September 20 started as a normal day for Miriyana Godsell-Slade, but it would soon take a tragic turn for the worse.
The 19-year-old nursing student set off on her regular walk to Ara Institute in Christchurch, but she was struck by a car while crossing the road and sent flying over the windscreen.
The self-confessed class clown recalled being struck on the right side of her body as she dashed across four lanes of traffic on Moorhouse Ave in the city centre.
"I went rolling on to the windscreen, broke the windscreen and went flying off the car before landing on the ground," she said.
"I was in a lot of shock, screaming and moaning. The thing I was most scared of was getting run over again."
Godsell-Slade said a stranger came and held her while he phoned for an ambulance and made calls to her mother and friend.
"I don't remember the ambulance arriving, I just remember being in this daze where I could hear what was going on but it was like I was seeing myself on a map and viewing memories of my life," she said.
The teenager broke her pelvis in two places and broke her sacrum. She has been hospitalised indefinitely and is expected to have difficulty walking for the next three months.
She cannot put any weight to her right leg and needs rigorous physio sessions to train her brain and muscles to walk again.
"I will be on crutches for three months and have a carer each day that will come in and shower me, help me do meal prep, and do cleaning and that sort of thing," she said.
Despite her injuries, Godsell-Slade has kept a positive attitude and said she "felt blessed to be alive".
"From get-go I thought whatever this is I am going to deal with it. I am still here and I am still determined."
She wanted to take her second chance at life as an opportunity to remind others about pedestrian safety.
"I always cross at the same part of the road but it is not an official place you are supposed to cross," she said.
"On this day I started walking across and then all of a sudden the lights went green and I was standing in the middle of the lanes.
"I thought I could make it to the middle but as I began to move a silver car came out of nowhere and I was hit."
She said she hopes people can learn from her mistake, and remember to always cross at a pedestrian crossing or designated lights.
"I am not letting myself feel guilty about it because I wouldn't be able to recover if I did, but I feel bad that the driver had to deal with the fact that she ran me over, because it is not her fault or anything.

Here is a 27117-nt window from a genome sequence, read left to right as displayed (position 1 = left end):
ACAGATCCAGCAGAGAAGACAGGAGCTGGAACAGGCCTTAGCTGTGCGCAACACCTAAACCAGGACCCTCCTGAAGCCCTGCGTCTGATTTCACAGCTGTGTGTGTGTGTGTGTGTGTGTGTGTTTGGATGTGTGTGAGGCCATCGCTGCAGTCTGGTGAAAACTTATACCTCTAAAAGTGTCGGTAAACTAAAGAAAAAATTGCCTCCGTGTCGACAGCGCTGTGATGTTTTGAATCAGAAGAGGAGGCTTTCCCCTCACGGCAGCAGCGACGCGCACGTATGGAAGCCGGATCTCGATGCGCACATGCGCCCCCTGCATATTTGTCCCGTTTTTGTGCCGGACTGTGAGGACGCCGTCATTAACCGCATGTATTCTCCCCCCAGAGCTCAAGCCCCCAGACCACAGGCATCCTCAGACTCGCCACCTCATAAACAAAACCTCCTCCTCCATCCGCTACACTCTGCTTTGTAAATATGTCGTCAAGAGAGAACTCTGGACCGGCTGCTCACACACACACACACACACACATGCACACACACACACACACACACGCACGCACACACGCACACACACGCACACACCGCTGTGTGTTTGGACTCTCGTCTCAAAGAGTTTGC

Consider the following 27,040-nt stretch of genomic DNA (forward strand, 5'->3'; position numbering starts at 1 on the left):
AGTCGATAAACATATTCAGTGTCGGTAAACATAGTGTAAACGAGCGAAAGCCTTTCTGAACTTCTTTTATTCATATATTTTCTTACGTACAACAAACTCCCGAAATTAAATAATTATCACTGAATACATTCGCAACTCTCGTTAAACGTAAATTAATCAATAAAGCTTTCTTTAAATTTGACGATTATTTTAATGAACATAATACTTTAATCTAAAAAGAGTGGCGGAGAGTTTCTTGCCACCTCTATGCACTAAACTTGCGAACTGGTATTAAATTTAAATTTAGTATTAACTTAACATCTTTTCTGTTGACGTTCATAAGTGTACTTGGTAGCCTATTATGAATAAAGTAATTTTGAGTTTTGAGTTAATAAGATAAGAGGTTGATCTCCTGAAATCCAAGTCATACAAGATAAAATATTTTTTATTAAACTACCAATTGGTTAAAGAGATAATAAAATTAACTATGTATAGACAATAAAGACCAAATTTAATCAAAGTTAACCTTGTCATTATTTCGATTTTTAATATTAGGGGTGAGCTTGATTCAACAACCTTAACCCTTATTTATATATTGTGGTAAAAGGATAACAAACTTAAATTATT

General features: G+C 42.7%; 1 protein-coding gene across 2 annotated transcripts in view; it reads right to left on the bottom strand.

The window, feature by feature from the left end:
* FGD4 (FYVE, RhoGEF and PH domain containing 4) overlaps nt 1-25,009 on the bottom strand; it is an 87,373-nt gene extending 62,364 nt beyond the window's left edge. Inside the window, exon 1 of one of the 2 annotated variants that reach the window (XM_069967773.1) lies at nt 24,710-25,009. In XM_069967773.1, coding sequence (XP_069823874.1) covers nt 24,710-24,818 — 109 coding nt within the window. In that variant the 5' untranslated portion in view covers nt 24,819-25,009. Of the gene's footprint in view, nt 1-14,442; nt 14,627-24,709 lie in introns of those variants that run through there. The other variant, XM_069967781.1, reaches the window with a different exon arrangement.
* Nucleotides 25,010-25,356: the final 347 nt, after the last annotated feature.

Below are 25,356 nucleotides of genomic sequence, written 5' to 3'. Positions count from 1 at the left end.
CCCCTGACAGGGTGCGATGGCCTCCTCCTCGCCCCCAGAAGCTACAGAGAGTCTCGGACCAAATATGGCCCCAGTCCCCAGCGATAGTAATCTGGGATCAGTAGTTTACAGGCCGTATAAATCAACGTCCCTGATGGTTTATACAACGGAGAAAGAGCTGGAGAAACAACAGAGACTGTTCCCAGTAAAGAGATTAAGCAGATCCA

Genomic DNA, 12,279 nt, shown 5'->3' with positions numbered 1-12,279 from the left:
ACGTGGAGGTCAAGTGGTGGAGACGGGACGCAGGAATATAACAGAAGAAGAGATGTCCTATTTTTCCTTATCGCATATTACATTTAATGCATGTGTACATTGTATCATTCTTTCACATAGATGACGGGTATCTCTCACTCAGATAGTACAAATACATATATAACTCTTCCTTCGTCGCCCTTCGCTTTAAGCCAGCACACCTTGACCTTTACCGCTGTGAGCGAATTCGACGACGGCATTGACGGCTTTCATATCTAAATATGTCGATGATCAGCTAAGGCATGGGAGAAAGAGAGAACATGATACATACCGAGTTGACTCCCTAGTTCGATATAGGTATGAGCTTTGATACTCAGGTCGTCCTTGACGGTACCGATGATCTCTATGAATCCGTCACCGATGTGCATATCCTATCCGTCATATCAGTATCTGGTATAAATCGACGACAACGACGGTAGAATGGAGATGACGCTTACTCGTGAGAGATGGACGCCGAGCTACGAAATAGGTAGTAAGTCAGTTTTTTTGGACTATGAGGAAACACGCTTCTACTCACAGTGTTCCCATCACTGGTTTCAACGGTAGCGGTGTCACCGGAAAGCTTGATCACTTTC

"I wouldn't want her to feel any guilt at all."
She said she has made it through the ordeal with the love and support of her family and friends.
"My friends and family have been visiting constantly and have so much faith in me. They have been amazing.
"I had a rough day yesterday because I realised that the next three months are not going to be what I envisioned them to be, but I will cope with everything as I have a good support team."
Godsell-Slade won't know when she can leave hospital until she can do simple tasks like dressing herself.
"The hardest thing is that mum lives in Invercargill and my dad lives in Pegasus and I have been living in a flat by myself so I don't know where I am going to go when I leave.
"The money thing is hard as well because I am a student with no money and no savings, and Mum and Dad are not financially able to provide for me."
Godsell-Slade's aunt has set up a Givealittle page to help the family pay for a carer and any other necessary requirements for her recovery.
"Funds will go to supporting Miriyana in her rehabilitation and also help family that live away to be able to support [her]," the cause page reads.
Godsell-Slade's parting message was to live each day to the fullest.
"Life is so precious and you never know what is going to happen each day so love the people around you, do your best and make yourself proud."
To help the Godsell-Slade family go to Godsell Family Care and Support on Givealittle.